The Library’s archival,
rare, and special collections section can be reached by taking the single
elevator or stairs in the south-east corner (past the Circulation/Reserve
area) to the lower level where researchers can use materials in the
Wellington County Room. TRELLIS,
the TriUniversity Libraries catalogue, is the primary tool for identifying
and locating materials in Archival and Special Collections. TRELLIS
can be accessed via the public terminals through the Library home page (http://www.lib.uoguelph.ca),
where various electronic resources, such the rare books in Early English
Books Online and Eighteenth Century Collection Online are also
Although small amounts of
material have been added since the founding of the Scottish studies
programme, family and clan history was not really significantly developed
until the middle 1970s when funding for Scottish studies became available,
initially from private agencies and special university initiatives, and then
later from government sources (SSHRC).
Material on all aspects of
Scottish clan and family history is collected at a comprehensive level, in
printed works as well as manuscripts. The collection includes books,
periodicals, pamphlets, local histories (private and society publications),
broadsides, maps, photographs, and other ephemera. Included are the family
histories by Sir William Fraser which provide a rich source of genealogical
information. The archives collection is particularly strong in the family
papers of Scottish immigrants to Upper Canada, of which the most significant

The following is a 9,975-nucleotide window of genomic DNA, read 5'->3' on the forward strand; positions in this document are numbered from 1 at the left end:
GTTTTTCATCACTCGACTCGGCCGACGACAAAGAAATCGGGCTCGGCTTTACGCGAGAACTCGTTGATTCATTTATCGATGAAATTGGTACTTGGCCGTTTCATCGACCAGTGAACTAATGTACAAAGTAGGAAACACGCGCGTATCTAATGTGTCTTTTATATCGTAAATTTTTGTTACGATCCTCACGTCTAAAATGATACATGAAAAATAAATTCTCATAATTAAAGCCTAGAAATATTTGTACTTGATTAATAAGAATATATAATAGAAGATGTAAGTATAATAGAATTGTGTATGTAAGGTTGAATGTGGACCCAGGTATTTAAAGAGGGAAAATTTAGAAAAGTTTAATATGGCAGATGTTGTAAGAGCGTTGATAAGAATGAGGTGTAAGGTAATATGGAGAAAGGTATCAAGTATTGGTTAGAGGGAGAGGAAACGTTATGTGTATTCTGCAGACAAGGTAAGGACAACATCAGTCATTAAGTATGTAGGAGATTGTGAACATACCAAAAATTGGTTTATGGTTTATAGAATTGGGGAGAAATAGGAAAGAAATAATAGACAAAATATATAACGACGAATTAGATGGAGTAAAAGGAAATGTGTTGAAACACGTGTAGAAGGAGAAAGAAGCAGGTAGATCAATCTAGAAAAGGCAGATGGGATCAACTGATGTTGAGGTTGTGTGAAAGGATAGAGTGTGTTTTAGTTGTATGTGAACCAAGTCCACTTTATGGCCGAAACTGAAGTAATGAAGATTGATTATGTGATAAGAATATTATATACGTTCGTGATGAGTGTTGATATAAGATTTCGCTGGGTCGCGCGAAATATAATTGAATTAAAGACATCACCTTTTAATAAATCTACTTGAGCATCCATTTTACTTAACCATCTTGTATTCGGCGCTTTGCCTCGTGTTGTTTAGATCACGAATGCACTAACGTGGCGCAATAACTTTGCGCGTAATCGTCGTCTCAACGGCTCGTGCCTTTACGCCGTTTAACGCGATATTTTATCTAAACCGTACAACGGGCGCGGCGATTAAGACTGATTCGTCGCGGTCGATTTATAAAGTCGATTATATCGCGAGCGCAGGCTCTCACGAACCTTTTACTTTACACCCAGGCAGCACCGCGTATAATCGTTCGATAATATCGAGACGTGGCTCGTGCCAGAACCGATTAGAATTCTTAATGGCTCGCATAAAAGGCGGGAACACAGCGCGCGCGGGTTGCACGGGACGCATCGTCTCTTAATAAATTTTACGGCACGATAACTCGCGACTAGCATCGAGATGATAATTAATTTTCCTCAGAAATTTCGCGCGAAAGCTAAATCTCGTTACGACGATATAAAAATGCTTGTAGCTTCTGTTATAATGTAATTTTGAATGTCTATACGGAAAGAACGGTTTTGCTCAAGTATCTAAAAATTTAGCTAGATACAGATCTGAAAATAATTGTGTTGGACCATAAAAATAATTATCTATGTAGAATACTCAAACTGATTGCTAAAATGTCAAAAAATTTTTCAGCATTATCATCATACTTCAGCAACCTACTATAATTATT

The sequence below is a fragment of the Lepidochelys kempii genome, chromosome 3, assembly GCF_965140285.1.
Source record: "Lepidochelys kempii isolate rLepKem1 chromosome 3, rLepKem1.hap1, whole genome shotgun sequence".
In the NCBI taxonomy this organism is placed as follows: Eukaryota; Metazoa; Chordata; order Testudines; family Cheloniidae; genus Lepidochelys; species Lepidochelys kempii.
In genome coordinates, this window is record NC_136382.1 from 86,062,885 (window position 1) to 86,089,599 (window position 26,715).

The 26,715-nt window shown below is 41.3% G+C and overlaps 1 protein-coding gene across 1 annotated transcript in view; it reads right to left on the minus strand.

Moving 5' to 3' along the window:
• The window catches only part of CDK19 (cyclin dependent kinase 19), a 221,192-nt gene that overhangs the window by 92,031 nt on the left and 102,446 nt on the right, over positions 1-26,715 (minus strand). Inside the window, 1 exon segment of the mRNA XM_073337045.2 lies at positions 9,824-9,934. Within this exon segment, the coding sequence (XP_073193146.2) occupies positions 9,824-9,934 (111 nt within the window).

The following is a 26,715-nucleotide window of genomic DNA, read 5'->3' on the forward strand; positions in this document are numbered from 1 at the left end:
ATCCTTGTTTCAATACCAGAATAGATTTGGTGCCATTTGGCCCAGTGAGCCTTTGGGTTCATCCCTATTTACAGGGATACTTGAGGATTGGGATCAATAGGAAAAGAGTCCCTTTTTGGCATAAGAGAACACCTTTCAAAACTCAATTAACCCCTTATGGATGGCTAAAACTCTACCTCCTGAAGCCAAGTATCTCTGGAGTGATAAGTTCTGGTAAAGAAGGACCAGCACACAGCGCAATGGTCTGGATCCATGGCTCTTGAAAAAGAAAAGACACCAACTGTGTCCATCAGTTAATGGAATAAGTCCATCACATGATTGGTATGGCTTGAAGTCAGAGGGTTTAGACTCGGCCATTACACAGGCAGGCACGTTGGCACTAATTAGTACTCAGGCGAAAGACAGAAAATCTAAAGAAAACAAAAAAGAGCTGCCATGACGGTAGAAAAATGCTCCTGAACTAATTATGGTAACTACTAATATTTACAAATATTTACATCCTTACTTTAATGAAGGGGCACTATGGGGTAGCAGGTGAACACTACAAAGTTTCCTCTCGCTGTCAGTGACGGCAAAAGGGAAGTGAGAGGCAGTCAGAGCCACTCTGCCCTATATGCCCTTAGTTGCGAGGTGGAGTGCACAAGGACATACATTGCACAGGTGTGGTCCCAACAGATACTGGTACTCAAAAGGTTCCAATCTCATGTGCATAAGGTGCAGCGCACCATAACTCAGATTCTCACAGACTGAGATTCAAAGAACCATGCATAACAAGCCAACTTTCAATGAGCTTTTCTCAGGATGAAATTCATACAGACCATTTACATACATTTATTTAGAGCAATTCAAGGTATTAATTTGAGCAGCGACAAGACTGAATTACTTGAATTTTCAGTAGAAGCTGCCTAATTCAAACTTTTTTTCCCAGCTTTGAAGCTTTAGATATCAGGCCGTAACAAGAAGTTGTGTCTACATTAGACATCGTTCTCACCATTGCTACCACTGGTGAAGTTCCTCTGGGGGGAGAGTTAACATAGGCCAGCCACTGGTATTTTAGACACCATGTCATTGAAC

single family represented is the Mickle family that settled in the Guelph
area in 1832 from Edinburgh. Other significant family papers include those
of the Ewen-Grahame family of Aberdeen, the Urquhart-Campbell-Sutherland
family, Campbell of Monzie, the MacIntosh-Duff family, and the Godwin-Haines
family. There is significant overlap with the topographical collection, as
much of the history of a place or region is often connected to one family.
English predominates, almost
exclusively, but there is some Gaelic, early Latin, old Scots and old
English manuscript material, and some related French printed material in the
collection. Material in any language will be acquired if relevant and
monographs, serials, charts, maps, pamphlets, documents, and archives are
included in the collection; of these, 135 volumes are in the Rare Book
Collection and 25 linear metres in the archives.
All titles are catalogued
and available via the library’s online catalogue. LC classification is used
for all material.
The collection is open to the public. The hours
of opening for circulating books in the library are posted. Rare and
archival collections are open Monday-Friday, 8:30 a.m.-4:45 p.m. (4:30 in
Available except for rare
and archival materials.
Yes, as the condition of the
material warrants, and as the copyright allows.
Beattie Family Papers.
archives XS1 MA a099
Anderson Family Papers.
rare books XR1 MS a110
Brough Family (letters).
archives XS1 MS a224
archives XS1 MS a239
Mackay, Eneas, The songs of Skye: an
anthology. (1934) archives XS1 MS a239
MacLeod, Isabel, 50 years of history:
Glengarry Clan MacLeod. 1986)
XS1 MS a239
Morrison, Alick, The
chiefs of Clan MacLeod. (1986) archives
XS1 MS a239
It should be noted that there are many clan
histories on the third floor of the library which you can borrow but the
books and papers mentioned above and others are only held in the rare book
dept. and thus can only be read in their reading room. Below are just
a few pictures of the rare book clan and family collection.
It is amazing what you find... these pages are
accounts of the Highland Regiments
There is also considerable Clan and Family
Histories on the third floor of the library. See the page on
Scottish History for more details.